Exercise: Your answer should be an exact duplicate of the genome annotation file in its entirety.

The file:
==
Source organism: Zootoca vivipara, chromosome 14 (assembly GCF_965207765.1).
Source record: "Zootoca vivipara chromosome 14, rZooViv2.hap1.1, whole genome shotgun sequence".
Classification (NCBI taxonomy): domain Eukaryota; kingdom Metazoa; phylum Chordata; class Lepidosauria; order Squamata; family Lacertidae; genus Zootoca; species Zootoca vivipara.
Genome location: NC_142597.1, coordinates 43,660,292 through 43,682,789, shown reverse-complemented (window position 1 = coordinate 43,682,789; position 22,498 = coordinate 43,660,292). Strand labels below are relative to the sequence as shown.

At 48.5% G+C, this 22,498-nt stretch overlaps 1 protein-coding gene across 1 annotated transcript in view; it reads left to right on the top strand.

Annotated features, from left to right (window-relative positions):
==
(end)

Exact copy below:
Source organism: Zootoca vivipara, chromosome 14 (assembly GCF_965207765.1).
Source record: "Zootoca vivipara chromosome 14, rZooViv2.hap1.1, whole genome shotgun sequence".
Classification (NCBI taxonomy): domain Eukaryota; kingdom Metazoa; phylum Chordata; class Lepidosauria; order Squamata; family Lacertidae; genus Zootoca; species Zootoca vivipara.
Genome location: NC_142597.1, coordinates 43,660,292 through 43,682,789, shown reverse-complemented (window position 1 = coordinate 43,682,789; position 22,498 = coordinate 43,660,292). Strand labels below are relative to the sequence as shown.

At 48.5% G+C, this 22,498-nt stretch overlaps 1 protein-coding gene across 1 annotated transcript in view; it reads left to right on the top strand.

Annotated features, from left to right (window-relative positions):